Ever since I can remember, the times I have felt most connected to my Cuban culture are either when I’m in the kitchen or on the dance floor. My dad, Jose, was born in Havana, Cuba and came to the United States when he was five years old. We didn’t speak a lot of Spanish in the house when I was growing up, but to me, the food and music were a different language – a love language from my Latin heritage.
Cuban food was mostly saved for special occasions and holidays in our home. My dad always made it a big production that I looked forward to being a part of, which if you know Jose makes perfect sense because his personality is larger than life! Every single time my dad cooked his Cuban food it felt as if he was going into challenge Bobby Flay on an old Food Network episode of Throwdown. When I started working at Food Network, my dad asked if I could set up a Cuban Black Beans battle between the two of them. (Bobby if you ever happen to read this… Jose is ready for a challenge in New York City!)
Whenever family or friends came over to the Rodiles household for a dinner party or maybe even just a casual Sunday hang out, they knew there was a pretty good chance the night would end with salsa music blasting from the speakers in our living room and my dad showing off on his bongo drums. I grew up learning how to salsa by standing on top of my dad’s feet while he whisked me around. The Buena Vista Social Club and Gloria Estefan were go-to CDs before we could shuffle a curated Latin hits Spotify playlist. When I hear the salsa beat now, my feet start moving and my hips start turning like we’re back in the home I grew up in in Phoenix.
Sharing the love of everything Cuban has always been natural to my dad. When he married my mom, a North Dakota girl who moved to Phoenix, he infused his salsa music-loving, dance party-starting, life-of-the-party personality in her family. When my family experienced several tragedies over the course of the last 12 years, it felt as if Cuban food was a small part of healing and new beginnings.
I got to witness dad’s effervescence and Cuban heritage be injected into a new family when he remarried after my mom passed away. I am so grateful that my step-mom, Susan, her kids, Brittany and Cameron, and their whole extended family and friends have embraced everything Cuban in the last 10 years. While they were being exposed to something new, I felt even closer to our culture.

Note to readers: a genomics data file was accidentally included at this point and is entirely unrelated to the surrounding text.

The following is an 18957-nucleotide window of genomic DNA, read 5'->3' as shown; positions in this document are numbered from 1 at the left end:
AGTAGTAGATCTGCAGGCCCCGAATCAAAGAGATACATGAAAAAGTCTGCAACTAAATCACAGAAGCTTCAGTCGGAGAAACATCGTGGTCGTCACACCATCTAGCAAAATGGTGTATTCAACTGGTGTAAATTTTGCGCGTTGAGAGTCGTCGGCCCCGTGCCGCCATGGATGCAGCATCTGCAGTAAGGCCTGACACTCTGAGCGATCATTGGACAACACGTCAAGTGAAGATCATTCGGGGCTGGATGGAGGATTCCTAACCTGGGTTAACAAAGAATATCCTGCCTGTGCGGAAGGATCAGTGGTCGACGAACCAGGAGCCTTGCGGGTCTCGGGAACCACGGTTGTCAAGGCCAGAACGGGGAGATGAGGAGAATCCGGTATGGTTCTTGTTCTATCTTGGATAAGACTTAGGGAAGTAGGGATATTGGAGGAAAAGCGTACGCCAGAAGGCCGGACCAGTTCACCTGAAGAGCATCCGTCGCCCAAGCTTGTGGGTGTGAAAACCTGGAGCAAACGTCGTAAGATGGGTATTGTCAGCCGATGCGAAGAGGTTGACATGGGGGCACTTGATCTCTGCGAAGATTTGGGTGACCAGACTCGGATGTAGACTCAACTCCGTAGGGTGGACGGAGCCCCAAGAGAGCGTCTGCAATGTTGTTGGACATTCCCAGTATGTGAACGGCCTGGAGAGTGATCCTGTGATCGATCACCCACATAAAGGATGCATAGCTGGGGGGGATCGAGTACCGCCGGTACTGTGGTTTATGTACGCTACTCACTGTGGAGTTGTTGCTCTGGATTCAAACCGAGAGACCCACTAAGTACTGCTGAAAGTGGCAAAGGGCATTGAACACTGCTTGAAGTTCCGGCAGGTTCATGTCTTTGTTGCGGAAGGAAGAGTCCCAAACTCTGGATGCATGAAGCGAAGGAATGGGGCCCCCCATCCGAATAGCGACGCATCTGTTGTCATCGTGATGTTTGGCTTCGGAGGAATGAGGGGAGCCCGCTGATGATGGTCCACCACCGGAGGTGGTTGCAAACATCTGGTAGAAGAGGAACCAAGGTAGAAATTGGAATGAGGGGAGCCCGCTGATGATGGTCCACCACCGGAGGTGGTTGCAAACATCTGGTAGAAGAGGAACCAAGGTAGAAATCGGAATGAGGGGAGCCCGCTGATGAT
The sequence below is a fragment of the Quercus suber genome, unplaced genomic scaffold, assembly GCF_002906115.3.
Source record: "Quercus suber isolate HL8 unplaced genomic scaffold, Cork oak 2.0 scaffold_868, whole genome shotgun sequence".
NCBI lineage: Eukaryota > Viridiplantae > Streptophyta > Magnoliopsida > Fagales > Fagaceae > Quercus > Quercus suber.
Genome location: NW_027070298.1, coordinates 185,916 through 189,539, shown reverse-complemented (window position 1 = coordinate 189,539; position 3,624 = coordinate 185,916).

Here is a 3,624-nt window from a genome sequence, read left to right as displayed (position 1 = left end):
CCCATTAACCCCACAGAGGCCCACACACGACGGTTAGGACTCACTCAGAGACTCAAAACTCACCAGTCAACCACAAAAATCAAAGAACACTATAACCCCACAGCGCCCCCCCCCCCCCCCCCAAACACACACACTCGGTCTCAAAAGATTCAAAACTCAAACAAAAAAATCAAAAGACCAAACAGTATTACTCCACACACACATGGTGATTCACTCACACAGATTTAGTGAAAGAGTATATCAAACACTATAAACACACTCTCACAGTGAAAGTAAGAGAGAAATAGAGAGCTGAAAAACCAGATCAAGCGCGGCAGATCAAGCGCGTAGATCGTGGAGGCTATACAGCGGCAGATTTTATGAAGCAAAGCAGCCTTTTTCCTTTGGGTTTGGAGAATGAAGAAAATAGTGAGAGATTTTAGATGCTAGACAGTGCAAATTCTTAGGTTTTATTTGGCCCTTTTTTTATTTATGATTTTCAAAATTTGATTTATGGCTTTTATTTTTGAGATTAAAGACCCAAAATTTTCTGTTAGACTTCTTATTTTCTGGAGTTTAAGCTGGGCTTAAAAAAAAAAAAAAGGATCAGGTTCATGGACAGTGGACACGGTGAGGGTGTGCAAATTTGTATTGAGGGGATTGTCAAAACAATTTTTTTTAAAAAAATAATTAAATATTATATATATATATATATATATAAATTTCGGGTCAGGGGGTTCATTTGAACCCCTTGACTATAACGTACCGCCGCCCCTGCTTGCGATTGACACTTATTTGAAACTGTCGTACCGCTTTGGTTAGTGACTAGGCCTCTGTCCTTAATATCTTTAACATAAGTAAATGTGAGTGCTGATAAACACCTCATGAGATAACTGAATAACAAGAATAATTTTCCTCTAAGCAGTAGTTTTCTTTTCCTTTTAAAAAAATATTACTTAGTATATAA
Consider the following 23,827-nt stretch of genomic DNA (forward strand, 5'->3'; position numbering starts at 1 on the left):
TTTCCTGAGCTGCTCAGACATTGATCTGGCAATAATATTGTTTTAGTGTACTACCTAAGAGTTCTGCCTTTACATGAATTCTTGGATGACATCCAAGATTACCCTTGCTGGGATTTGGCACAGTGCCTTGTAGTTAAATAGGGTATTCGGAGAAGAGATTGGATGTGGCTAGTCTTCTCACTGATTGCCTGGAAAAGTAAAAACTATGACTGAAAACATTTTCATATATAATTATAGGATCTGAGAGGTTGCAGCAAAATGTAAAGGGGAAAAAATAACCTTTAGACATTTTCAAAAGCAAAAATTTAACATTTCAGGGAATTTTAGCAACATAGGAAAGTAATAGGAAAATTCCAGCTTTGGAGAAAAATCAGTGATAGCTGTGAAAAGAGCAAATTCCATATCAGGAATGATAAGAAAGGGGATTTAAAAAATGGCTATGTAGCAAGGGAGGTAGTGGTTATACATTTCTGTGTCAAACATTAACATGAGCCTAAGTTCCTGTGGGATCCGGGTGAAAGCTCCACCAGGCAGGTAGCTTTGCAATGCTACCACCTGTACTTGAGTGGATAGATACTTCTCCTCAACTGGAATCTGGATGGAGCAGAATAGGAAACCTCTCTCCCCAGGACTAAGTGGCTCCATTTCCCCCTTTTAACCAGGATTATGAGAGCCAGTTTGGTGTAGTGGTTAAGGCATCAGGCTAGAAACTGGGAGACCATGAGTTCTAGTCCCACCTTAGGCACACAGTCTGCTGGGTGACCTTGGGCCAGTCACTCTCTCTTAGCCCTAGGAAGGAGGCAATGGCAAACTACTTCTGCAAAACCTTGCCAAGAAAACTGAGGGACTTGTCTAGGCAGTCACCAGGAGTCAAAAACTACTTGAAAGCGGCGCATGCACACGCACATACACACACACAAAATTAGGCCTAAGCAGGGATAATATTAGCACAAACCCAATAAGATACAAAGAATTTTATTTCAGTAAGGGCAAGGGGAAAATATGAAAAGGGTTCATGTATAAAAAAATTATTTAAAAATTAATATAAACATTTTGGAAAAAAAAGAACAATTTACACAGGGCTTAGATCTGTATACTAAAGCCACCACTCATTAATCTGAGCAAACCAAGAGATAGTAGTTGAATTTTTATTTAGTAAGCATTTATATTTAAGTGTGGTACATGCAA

My dad wanted to share his food and music with them, so I too got to reap the benefits. Slowly over the years he let me in more and more to the kitchen while he was preparing his Cuban feasts. My dad is a very by-the-book chef guided by the cookbook, Cocina Criolla, that my abuela also used. When he’s cooking, the kitchen is a sacred space that he likes to run. It took some convincing to let me help him prepare the food and some very apprehensive “yes’s” to let me film along the way.
In the last few years, Noche Buena has become a highlight for our new blended family. We’ve adopted the tradition of celebrating Christmas Eve with a big Cuban food feast, reminiscent of those all-out gatherings I grew up with. Typically now my dad makes a big mojo-marinated pork, Lechon Asado, with black beans, rice, plantains, avocado and a generous side of salsa music. Year after year I got to unofficially become his sous chef and help with everything from the grocery shopping to the final plating. After lots of observing and being a sponge about his cooking methods over the years, I finally got to show him what I could do last year when work commitments meant he wasn’t going to be able to prepare everything on his own. I got our mojo marinade ready for the pork, which is a big deal because this sour orange, onion and garlic sauce is the key to iconic pork. I even surprised him with an extra pot of Ropa Vieja, which we hadn’t made in years. He was so proud, and I was so honored to surprise him with the results of his teaching over the years.
That Noche Buena dinner ushered in a new desire for me to get my dad and my uncle’s Cuban recipes on paper outside of the cookbooks my dad used or free styling my uncle would do in the kitchen. The timing was really meant to be because over the last month, I have had the opportunity to develop Cuban recipes for the Food Network Kitchen app. The process of putting our family’s takes of these recipes into line-for-line ingredients and procedures that others could use to replicate dishes at home was such an incredible experience. I was challenged to recall the sights, sounds and tastes of childhood, decide which parts of the line-for-line measurements my dad used that I wanted to keep, and put quantities on Tommy’s free styling in the kitchen. I tested the methods I knew my abuela would have used to create Ropa Vieja, and decide which parts to evolve in my version of the recipe and which were essential to keep. Developing these recipes required hours of research and watching YouTube videos to understand what other Cubans were doing around the world, and it made me feel that much closer to the culture. Cooking the Potaje de Garbanzos, a Cuban garbanzo bean stew, and Ropa Vieja, classic Cuban shredded flank steak, live for fans watch was so utterly special.
I may not speak perfect Spanish and I might look a little too ethnically ambiguous to be definitely Cuban, but cooking Cuban food most certainly makes me feel connected to my heritage. Developing these recent recipes has made me want to dig even deeper into the Cuban food my dad and uncle grew up. I hope with all my heart that these recipes that are now out in the world will bring a sense of that effervescence of Cuban spirit to people’s homes and kitchens, too. As you’re cooking, turn on a little salsa music. When you take a bite, I hope you, too, feel a little closer to Cuba.